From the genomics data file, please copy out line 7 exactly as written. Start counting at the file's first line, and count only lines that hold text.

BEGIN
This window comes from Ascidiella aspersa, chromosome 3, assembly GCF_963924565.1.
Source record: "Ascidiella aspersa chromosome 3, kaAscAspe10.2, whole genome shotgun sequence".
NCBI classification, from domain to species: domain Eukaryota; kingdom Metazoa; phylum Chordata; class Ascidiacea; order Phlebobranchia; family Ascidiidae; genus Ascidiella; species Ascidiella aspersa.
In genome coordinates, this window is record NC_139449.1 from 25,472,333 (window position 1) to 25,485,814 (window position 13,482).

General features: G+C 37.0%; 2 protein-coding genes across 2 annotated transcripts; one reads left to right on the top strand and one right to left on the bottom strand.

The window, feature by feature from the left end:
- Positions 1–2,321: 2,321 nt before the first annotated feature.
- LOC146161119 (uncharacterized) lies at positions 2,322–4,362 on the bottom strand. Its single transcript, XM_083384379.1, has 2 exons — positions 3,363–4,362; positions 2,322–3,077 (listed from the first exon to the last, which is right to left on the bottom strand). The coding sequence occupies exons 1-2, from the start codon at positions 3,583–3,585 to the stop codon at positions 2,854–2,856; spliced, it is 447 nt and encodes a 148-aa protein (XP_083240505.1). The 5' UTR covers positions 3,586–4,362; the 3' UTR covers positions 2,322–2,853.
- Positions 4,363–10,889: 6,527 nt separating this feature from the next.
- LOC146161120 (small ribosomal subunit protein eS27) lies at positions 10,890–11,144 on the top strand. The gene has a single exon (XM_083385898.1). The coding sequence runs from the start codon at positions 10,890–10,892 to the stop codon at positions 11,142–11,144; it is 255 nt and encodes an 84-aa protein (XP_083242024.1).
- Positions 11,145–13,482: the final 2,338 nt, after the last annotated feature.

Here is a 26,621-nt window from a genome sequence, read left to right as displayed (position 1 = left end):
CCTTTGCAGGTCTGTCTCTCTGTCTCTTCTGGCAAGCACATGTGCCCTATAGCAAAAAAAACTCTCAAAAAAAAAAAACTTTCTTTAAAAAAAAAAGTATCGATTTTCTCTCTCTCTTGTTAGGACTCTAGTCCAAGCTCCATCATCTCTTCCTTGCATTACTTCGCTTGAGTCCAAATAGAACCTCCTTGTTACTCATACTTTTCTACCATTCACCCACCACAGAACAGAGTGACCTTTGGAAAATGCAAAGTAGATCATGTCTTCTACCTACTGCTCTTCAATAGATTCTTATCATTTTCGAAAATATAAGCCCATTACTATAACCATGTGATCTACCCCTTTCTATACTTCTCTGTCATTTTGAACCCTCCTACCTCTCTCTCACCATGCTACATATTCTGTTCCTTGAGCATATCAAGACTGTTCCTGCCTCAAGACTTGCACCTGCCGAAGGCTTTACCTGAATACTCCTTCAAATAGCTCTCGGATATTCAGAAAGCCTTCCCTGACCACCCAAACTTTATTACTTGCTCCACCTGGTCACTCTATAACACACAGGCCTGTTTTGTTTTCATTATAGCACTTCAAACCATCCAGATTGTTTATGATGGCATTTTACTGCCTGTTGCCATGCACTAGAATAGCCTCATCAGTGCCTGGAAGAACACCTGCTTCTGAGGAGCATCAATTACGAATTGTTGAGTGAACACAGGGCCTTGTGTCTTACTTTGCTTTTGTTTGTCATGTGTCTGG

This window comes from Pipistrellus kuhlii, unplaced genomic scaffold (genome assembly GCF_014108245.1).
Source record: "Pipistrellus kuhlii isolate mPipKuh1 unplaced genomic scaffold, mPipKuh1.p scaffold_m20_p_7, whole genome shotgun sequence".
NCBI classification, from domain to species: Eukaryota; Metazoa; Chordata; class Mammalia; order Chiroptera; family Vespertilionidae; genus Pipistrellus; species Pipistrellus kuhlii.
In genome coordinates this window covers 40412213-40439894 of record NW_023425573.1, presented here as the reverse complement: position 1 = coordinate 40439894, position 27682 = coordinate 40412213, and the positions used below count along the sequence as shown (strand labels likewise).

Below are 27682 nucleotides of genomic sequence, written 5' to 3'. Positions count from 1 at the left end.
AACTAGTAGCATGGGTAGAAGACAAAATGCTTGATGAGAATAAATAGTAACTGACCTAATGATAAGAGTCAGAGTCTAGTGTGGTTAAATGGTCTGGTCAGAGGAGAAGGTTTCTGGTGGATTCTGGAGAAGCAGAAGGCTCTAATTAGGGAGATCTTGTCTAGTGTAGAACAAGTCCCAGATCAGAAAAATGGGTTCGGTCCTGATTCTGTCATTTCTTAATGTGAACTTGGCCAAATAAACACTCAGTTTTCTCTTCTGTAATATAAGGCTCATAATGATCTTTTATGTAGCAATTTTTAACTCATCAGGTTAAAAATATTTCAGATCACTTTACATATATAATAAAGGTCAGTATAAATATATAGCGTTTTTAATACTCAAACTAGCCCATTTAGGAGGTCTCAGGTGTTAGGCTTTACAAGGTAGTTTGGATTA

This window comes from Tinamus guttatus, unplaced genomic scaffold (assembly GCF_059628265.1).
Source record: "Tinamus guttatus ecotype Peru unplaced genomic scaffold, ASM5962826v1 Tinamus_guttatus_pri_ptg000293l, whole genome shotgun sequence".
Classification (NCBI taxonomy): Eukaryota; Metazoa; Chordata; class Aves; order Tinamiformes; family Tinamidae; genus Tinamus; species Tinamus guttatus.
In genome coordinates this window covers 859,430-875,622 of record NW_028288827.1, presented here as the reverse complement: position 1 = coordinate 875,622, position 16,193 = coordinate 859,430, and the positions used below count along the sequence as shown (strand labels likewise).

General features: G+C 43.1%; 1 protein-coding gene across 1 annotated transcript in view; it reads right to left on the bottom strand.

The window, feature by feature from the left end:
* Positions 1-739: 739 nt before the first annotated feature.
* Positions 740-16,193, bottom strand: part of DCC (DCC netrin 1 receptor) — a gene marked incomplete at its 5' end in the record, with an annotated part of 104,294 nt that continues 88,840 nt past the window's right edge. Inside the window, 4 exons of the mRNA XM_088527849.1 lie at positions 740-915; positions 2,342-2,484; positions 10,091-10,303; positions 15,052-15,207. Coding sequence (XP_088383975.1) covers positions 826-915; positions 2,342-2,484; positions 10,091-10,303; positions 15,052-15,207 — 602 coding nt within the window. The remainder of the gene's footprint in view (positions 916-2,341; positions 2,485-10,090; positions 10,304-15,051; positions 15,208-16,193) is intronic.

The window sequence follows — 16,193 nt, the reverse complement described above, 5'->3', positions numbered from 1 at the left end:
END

- Positions 1–2,321: 2,321 nt before the first annotated feature.